Why is Son Preference so Persistent in East and South Asia? A Cross-Country Study of China, India, and the Republic of Korea

Das Gupta, Monica ; Zhenghua, Jiang ; Bohua, Li ; Zhenming, Xie ; Chung, Woojin Chung ; Hwa-Ok, Bae

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Abstract

Son preference has persisted in the face of sweeping economic and social changes in China, India, and the Republic of Korea. The authors attribute this to their similar family systems, which generate strong disincentives to raise daughters while valuing adult women's contributions to the household. Urbanization, female education, and employment can only slowly change these incentives without more direct efforts by the state and civil society to increase the flexibility of the kinship system such that daughters and sons can be perceived as being more equally valuable. Much can be done to this end through social movements, legislation, and the mass media.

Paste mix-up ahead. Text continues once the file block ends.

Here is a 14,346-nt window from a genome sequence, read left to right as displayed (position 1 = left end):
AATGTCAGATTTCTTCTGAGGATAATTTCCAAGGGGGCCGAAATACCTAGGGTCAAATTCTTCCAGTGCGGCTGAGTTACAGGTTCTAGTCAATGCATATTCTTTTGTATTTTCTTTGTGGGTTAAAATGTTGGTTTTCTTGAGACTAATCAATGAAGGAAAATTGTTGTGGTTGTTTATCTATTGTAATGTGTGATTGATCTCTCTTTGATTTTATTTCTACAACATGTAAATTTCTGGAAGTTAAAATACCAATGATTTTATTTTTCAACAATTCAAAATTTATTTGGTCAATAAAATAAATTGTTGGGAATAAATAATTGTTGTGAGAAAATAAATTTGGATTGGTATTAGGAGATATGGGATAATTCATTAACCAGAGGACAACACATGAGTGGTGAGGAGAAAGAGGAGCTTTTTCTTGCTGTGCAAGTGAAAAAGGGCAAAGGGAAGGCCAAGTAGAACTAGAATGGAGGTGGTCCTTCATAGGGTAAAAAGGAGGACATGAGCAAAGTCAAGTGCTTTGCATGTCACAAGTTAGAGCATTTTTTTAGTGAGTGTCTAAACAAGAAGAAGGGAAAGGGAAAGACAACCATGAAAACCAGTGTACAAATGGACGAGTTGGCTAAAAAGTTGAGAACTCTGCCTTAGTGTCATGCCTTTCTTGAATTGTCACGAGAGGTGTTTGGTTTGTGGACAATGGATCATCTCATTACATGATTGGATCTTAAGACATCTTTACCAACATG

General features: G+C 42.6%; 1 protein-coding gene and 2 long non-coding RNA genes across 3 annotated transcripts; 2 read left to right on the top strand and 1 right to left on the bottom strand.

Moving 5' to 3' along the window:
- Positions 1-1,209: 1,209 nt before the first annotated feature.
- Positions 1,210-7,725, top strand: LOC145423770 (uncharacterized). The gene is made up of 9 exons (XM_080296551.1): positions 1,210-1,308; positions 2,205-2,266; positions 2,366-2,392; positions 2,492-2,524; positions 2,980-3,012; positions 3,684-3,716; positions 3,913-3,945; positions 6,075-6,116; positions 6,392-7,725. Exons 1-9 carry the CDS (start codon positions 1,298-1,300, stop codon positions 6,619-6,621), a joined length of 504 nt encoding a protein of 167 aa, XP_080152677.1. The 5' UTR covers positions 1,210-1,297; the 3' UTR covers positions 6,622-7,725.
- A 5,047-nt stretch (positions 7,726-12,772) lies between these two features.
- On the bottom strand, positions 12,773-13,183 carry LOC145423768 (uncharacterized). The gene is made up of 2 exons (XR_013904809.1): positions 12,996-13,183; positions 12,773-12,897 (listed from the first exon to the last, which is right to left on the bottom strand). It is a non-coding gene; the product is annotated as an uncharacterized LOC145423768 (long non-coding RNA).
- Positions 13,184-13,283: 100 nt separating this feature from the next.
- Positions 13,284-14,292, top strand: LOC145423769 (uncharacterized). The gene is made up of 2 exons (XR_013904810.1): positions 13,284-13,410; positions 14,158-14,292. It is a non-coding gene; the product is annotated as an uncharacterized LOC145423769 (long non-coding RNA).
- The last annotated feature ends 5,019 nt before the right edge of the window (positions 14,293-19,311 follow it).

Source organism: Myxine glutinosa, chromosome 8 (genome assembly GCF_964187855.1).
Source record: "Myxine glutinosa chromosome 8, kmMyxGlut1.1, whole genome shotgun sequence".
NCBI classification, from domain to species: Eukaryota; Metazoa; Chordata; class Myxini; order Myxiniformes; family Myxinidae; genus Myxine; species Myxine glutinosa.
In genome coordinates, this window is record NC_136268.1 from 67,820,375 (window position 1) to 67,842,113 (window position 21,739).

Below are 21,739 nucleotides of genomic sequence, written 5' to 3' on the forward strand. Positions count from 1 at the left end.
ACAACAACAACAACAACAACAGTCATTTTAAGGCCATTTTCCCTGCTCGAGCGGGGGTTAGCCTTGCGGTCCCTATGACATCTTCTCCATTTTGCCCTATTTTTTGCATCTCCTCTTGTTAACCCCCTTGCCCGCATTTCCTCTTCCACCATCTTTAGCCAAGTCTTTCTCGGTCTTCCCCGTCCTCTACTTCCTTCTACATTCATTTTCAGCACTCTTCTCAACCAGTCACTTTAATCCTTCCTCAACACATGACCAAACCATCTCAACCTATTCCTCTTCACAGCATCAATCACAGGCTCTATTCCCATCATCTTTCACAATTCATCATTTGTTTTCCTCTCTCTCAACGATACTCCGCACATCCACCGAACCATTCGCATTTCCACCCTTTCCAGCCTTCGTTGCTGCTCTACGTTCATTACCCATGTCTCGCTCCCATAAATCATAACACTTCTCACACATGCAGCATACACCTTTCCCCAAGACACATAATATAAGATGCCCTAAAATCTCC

Document type: Working paper
Publisher: The World Bank
Place of Publication: Washington, D.C.
Date: 2002
Version: Secondary publication
Date Deposited: 9 October 2015
Number of Pages: 34
Faculties / Institutes: Miscellaneous > Individual person
DDC-classification: Social sciences
Controlled Subjects: China, Indien, Südkorea, Geburt, Junge
Uncontrolled Keywords: China, Indien, Südkorea, Kind, Sohnpräferenz / China, India, South Korea, Child, Son Preference
Subject (classification): Sociology
Countries/Regions: China
India
South Korea
Additional Information: © World Bank. https://openknowledge.worldbank.org/handle/10986/19191 License: CC BY 3.0 IGO
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